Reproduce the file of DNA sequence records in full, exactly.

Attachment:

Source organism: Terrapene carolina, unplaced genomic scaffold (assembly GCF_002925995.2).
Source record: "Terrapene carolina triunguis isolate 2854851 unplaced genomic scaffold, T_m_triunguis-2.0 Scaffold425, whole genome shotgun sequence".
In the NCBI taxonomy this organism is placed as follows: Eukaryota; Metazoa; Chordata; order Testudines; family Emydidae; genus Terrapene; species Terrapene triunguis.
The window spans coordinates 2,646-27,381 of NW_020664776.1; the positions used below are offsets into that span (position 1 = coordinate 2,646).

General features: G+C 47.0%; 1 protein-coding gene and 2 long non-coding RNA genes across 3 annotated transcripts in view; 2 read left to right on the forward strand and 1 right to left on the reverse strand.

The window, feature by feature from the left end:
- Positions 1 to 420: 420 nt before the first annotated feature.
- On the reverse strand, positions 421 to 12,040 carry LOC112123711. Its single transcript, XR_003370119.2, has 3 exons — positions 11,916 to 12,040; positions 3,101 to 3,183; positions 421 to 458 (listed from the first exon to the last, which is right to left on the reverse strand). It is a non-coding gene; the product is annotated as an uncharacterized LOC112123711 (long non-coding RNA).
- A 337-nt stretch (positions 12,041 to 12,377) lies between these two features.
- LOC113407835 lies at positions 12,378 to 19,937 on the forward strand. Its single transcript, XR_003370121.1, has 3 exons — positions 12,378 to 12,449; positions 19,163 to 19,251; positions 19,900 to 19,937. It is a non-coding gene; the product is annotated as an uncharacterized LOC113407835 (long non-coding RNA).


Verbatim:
Source organism: Terrapene carolina, unplaced genomic scaffold (assembly GCF_002925995.2).
Source record: "Terrapene carolina triunguis isolate 2854851 unplaced genomic scaffold, T_m_triunguis-2.0 Scaffold425, whole genome shotgun sequence".
In the NCBI taxonomy this organism is placed as follows: Eukaryota; Metazoa; Chordata; order Testudines; family Emydidae; genus Terrapene; species Terrapene triunguis.
The window spans coordinates 2,646-27,381 of NW_020664776.1; the positions used below are offsets into that span (position 1 = coordinate 2,646).

General features: G+C 47.0%; 1 protein-coding gene and 2 long non-coding RNA genes across 3 annotated transcripts in view; 2 read left to right on the forward strand and 1 right to left on the reverse strand.

The window, feature by feature from the left end:
- Positions 1 to 420: 420 nt before the first annotated feature.
- On the reverse strand, positions 421 to 12,040 carry LOC112123711. Its single transcript, XR_003370119.2, has 3 exons — positions 11,916 to 12,040; positions 3,101 to 3,183; positions 421 to 458 (listed from the first exon to the last, which is right to left on the reverse strand). It is a non-coding gene; the product is annotated as an uncharacterized LOC112123711 (long non-coding RNA).
- A 337-nt stretch (positions 12,041 to 12,377) lies between these two features.
- LOC113407835 lies at positions 12,378 to 19,937 on the forward strand. Its single transcript, XR_003370121.1, has 3 exons — positions 12,378 to 12,449; positions 19,163 to 19,251; positions 19,900 to 19,937. It is a non-coding gene; the product is annotated as an uncharacterized LOC113407835 (long non-coding RNA).